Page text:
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Some of the best war films depict how the lives of those who are not directly engaged in an armed conflict and the politics surrounding it, the innocents who just want to live their day-to-day lives, are shattered as they are forced to harden faster than any semblance of hope can reach them. Children are some of the most resilient amongst us to pain and suffering brought on by war, as witnessed by the joy in Ukrainian refugee children's eyes upon being given something as simple as a cheap toy.
Louis Malle's masterpiece Au Revoir Les Enfants is still one of the most heartbreaking and devastating films about the holocaust, even though it doesn't show a single frame of the concentration camps or World War II for that matter. The film takes place entirely in a boarding school and depicts the friendship between a Christian kid and a Jewish student who's hiding his identity.
As the tensions of the war rise, we realize the encroaching tragedy that will break apart this friendship but are also given hope regarding the value of human resilience in the face of atrocities, depicted through the innocent desires of a child to protect his friend because, well, he's his friend.
Writer/director Oualid Mouaness' simple but intimately touching war drama 1982 reminded me of Louis Malle's seminal film. It also takes place in a school during wartime. This time, the war is the 1982 invasion of Lebanon, and the school is in Beirut, stuck in the conflict.
Mouaness meticulously examines what appears to be a regular day at school, especially for the precautious student Wissam (Mohamad Dalli), whose main goal has nothing to do with the encroaching violence, but everything to do with what kids his age, on the cusp of adolescence, care about: He wants to express his crush on a classmate.
Meanwhile, his teacher Yasmine (Nadine Labaki), struggles to keep her worries about his militant brother wanting to join the war effort deep inside as she puts on an air of business as usual in order to keep the kids calm. There's an underlying sense of panic within the entire school staff, while they all do their best to distract the kids from the upcoming doom. It deftly underlines just how much of a miraculous effort being a good teacher can really be.
As Wissam tries various ways of revealing himself to his crush, Mouaness adopts a hangout movie style reminiscent of Richard Linklater's work, emphasizing the trivial (For the vast consequences of the war, perhaps, but not for Wissam) conversations he has with various other students about his motives and attempts to open up to his crush. There are some tense arguments between the teachers about the political sides of the conflict, but they are kept purely on humanistic levels, not giving too many details about the specificities of the war itself, but about how the war in general affects those who deserve no part of it.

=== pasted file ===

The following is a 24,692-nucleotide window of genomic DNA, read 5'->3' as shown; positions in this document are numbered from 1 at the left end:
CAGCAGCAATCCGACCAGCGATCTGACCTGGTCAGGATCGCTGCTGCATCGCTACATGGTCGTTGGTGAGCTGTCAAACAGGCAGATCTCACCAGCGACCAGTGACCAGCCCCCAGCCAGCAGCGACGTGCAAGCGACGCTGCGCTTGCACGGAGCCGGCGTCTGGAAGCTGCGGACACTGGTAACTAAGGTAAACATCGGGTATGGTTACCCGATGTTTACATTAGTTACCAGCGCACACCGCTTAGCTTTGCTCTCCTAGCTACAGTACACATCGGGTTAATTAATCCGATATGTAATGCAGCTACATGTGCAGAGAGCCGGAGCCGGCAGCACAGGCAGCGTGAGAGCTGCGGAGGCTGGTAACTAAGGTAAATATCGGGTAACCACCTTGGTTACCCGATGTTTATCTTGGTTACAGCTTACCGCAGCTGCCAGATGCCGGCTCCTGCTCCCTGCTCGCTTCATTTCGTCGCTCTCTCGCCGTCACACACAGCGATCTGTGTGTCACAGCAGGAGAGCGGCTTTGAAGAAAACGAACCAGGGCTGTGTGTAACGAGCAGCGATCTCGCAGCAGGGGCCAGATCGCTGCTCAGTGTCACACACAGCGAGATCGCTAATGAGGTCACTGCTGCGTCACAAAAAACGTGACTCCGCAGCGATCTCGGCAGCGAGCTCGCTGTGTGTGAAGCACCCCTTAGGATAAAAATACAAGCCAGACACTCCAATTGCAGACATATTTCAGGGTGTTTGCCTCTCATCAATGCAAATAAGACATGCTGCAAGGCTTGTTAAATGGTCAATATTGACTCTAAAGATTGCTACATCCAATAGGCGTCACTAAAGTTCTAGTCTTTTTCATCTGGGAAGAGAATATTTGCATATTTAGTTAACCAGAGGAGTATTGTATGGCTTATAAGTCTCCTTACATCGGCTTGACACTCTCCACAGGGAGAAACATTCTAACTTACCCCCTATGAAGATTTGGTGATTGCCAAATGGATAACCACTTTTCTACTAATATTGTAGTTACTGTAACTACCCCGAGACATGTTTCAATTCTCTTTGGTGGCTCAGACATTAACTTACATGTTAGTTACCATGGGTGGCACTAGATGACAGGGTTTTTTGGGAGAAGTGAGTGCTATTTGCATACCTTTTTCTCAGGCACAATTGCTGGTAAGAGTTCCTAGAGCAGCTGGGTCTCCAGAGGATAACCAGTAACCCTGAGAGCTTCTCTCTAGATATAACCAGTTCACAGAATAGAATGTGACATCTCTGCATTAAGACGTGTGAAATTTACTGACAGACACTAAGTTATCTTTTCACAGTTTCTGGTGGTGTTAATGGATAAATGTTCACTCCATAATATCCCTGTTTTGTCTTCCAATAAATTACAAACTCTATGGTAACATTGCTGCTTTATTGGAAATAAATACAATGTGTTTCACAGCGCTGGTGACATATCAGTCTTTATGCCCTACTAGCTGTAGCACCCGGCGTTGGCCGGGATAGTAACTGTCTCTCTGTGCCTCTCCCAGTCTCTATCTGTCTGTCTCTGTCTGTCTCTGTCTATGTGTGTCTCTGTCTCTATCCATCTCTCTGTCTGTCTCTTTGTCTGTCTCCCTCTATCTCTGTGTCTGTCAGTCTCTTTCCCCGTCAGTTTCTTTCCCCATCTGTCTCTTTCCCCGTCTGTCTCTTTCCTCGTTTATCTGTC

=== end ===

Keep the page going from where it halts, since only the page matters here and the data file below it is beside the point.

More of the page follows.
Mouaness inserts meditative sequences of universal everyday school activity in between scenes of intense drama (May it be the actual life or death situation that Yasmine is facing, or the prospect of Wissam's crush rejecting him, which might as well be a life or death situation for him). These moments allow the audience to take a break and realize just how fragile the peace we all take for granted may be.
When the war finally reaches the school, Mouaness ends his film on a magical realism note that could have come across as gimmicky and cloying but ends up brilliantly playing on a child's desire for a superhero savior to swoop in and take all the pain and misery away. If only.
1982 will be in theatres in New York City on June 10, followed by a run in Los Angeles on June 24.
Oktay Ege Kozak is a film critic and screenwriter based in Portland, Oregon. He also writes for The Playlist, The Oregon Herald, and Beyazperde.com